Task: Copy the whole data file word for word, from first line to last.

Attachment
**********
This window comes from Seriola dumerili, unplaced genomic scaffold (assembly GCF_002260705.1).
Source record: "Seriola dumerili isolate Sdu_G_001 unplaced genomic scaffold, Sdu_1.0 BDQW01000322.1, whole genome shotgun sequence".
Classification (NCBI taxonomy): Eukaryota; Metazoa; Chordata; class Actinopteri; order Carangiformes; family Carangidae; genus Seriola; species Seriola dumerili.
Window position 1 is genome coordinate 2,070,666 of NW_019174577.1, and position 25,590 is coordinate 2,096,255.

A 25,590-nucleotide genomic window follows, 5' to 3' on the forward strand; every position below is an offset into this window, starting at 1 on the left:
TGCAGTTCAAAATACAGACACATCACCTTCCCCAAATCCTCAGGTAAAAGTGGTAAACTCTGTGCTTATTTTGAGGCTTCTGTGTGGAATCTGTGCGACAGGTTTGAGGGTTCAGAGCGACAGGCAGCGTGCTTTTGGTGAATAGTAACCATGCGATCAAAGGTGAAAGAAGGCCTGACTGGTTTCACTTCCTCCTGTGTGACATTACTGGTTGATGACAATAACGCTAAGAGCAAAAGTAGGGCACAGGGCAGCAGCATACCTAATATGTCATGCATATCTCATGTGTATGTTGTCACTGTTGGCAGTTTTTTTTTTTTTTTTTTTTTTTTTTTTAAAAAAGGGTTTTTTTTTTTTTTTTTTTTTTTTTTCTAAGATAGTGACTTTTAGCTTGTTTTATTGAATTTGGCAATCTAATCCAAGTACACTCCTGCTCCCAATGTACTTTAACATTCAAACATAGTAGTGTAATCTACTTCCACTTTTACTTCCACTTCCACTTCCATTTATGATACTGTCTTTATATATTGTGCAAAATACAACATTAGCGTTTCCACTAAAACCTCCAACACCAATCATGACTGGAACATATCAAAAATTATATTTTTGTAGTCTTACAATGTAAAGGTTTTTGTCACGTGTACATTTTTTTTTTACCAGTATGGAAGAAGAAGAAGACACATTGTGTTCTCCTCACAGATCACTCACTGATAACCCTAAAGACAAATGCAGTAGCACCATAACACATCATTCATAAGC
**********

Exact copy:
This window comes from Seriola dumerili, unplaced genomic scaffold (assembly GCF_002260705.1).
Source record: "Seriola dumerili isolate Sdu_G_001 unplaced genomic scaffold, Sdu_1.0 BDQW01000322.1, whole genome shotgun sequence".
Classification (NCBI taxonomy): Eukaryota; Metazoa; Chordata; class Actinopteri; order Carangiformes; family Carangidae; genus Seriola; species Seriola dumerili.
Window position 1 is genome coordinate 2,070,666 of NW_019174577.1, and position 25,590 is coordinate 2,096,255.

A 25,590-nucleotide genomic window follows, 5' to 3' on the forward strand; every position below is an offset into this window, starting at 1 on the left:
TGCAGTTCAAAATACAGACACATCACCTTCCCCAAATCCTCAGGTAAAAGTGGTAAACTCTGTGCTTATTTTGAGGCTTCTGTGTGGAATCTGTGCGACAGGTTTGAGGGTTCAGAGCGACAGGCAGCGTGCTTTTGGTGAATAGTAACCATGCGATCAAAGGTGAAAGAAGGCCTGACTGGTTTCACTTCCTCCTGTGTGACATTACTGGTTGATGACAATAACGCTAAGAGCAAAAGTAGGGCACAGGGCAGCAGCATACCTAATATGTCATGCATATCTCATGTGTATGTTGTCACTGTTGGCAGTTTTTTTTTTTTTTTTTTTTTTTTTTTTAAAAAAGGGTTTTTTTTTTTTTTTTTTTTTTTTTTCTAAGATAGTGACTTTTAGCTTGTTTTATTGAATTTGGCAATCTAATCCAAGTACACTCCTGCTCCCAATGTACTTTAACATTCAAACATAGTAGTGTAATCTACTTCCACTTTTACTTCCACTTCCACTTCCATTTATGATACTGTCTTTATATATTGTGCAAAATACAACATTAGCGTTTCCACTAAAACCTCCAACACCAATCATGACTGGAACATATCAAAAATTATATTTTTGTAGTCTTACAATGTAAAGGTTTTTGTCACGTGTACATTTTTTTTTTACCAGTATGGAAGAAGAAGAAGACACATTGTGTTCTCCTCACAGATCACTCACTGATAACCCTAAAGACAAATGCAGTAGCACCATAACACATCATTCATAAGC